Sturge-Weber syndrome

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Sturge-Weber Syndrome is a neuroectodermal or neurocutaneous syndrome.

  • Unlike other neurocutaneous syndromes, Sturge-Weber Syndrome occurs sporadically and does not have an inherited basis.
  • It is also known as Encephalotrigeminal Angiomatosis.


Incidence

Estimated at 1 per 50 000

  • Where there is a Port-wine stain, between 8% and a third will have Sturge-Weber Syndrome.


No known sexual or racial differences.


Clinical features

Sturge-Weber Syndrome is the association of a facial angioma, usually in the division of ophthalmic trigeminal nerve, and an ipsilateral leptomeningeal angioma which is usually in the parietal or occipital region of the brain.


The cutaneous angioma is known as a Port-Wine Stain or Naevus Flammeus.


Buphthalmos can be present in the ipsilateral eye leading to glaucoma.


Neurological morbidity depends on the location of the cerebral angioma, for example:

  • Seizures
  • hemiparesis / hemianopsia (which may be transient / "Stoke-like")
  • Developmental delay / learning difficulty
  • Severe headaches


Classification

The Roach Scale is used for classification:

  • Type I - facial and leptomeningeal angiomas ('Complete Sturge-Weber Syndrome')
  • Type II - Facial angioma alone (no CNS involvement) ('Incomplete Sturge-Weber Syndrome')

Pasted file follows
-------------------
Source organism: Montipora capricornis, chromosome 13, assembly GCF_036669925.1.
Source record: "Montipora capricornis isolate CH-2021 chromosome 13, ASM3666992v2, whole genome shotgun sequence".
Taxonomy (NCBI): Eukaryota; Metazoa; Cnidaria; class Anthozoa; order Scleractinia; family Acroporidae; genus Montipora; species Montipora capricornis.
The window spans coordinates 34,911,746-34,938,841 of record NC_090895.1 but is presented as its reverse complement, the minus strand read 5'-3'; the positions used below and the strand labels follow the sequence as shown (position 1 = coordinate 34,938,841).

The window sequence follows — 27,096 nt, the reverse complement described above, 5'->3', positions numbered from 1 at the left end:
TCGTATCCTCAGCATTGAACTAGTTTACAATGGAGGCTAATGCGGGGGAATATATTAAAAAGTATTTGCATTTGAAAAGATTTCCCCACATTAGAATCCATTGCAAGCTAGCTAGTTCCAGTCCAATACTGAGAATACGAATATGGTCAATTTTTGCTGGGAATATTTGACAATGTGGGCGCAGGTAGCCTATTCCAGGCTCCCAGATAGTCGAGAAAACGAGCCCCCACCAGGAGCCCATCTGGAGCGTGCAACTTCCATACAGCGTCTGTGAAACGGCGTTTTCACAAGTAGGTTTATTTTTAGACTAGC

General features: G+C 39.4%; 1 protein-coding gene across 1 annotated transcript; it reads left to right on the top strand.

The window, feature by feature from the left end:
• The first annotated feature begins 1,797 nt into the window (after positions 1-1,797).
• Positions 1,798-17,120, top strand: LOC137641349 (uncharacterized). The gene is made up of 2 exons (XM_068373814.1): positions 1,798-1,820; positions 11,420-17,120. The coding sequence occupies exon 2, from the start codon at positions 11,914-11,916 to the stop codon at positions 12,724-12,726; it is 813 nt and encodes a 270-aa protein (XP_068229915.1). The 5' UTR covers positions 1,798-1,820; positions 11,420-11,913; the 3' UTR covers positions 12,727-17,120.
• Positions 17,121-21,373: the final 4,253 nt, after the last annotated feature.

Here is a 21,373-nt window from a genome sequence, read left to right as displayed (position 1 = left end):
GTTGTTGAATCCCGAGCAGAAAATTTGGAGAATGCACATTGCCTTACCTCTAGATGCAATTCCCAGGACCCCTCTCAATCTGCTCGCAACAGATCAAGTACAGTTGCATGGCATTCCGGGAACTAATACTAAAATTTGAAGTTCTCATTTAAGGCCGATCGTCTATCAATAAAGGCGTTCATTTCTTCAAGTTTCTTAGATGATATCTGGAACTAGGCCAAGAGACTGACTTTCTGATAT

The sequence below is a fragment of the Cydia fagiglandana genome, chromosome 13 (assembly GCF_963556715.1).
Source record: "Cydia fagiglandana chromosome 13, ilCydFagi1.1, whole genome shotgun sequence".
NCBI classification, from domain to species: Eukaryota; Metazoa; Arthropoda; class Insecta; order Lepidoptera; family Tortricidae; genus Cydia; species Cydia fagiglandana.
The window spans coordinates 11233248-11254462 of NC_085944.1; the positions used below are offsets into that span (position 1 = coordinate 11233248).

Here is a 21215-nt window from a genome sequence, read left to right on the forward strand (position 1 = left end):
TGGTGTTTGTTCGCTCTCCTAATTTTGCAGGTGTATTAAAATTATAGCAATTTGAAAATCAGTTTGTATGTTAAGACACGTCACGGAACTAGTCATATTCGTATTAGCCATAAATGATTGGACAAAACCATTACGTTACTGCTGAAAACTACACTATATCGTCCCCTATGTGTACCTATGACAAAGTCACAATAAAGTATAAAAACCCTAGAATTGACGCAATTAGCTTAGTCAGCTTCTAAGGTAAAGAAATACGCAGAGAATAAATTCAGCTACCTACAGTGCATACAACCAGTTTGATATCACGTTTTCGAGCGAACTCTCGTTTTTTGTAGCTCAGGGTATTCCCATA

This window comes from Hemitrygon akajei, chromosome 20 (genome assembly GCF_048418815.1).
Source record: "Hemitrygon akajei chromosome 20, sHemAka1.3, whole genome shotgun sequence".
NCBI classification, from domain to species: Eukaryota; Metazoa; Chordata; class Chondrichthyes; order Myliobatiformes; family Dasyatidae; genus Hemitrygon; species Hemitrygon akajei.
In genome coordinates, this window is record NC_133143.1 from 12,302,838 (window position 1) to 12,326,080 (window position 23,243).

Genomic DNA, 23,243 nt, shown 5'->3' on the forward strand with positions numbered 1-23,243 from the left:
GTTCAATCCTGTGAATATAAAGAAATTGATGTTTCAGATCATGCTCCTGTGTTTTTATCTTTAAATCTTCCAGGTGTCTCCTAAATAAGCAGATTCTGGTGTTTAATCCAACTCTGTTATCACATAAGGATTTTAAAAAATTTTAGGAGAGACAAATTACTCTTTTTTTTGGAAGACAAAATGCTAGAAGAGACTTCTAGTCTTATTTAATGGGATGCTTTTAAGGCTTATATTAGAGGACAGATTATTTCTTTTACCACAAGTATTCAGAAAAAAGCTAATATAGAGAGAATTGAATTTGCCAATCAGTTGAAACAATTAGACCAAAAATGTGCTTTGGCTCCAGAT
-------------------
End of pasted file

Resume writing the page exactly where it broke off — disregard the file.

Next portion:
• Type III - Isolated leptomeningeal angioma; usually no glaucoma. ('Incomplete Sturge-Weber Syndrome')


Aetiology

Aetiology is unclear. The vascular lesions are the result of failure of regression of the vascular plexus which develops around the cephalic neural tube between 6-9 weeks gestation. Neurological sequelae result from the effects of this tissue on surrounding brain tissue: hypoxia, ischaemia, thrombosis, infarction, etc.


Investigations

If the port-wine stain involves skin near the eye, ophthalmological assessment is essential to exclude glaucoma.


EEG to assess and possibly localise seizure activity.


CSF analysis may reveal raised protein, though to be due to microhaemorrhage.


Neuroimaging

  • Skull Xray: "Tram-track" calcification was once considered pathognomonic, though is a relatively late sign and has since been reported in Tuberous sclerosis and leukaemia.
  • Angiography may reveal lack of superficial cortical veins, though does not usually show the angioma.
  • CT may reveal cortical calcifications, associated brain atrophy, ipsilateral choroid plexus enlargement or abnormal veins.
  • MRI: Gadolinium may produce enhancement of angiomas allowing early diagnosis, though not necessarily in all cases.
  • PET (positron emission tomography): may reveal hypoperfusion in the area of a leptomeningeal angioma.


A combination of structural and functional neuroimaging is thought to be most likely to secure an early diagnosis.


Management

Management is symptomatic:

  • The Port-wine stain may be treated with laser therapy.
  • Seizure control, which may include surgery if intractable
  • Intra-ocular pressure control


References

  • Emedicine article Here


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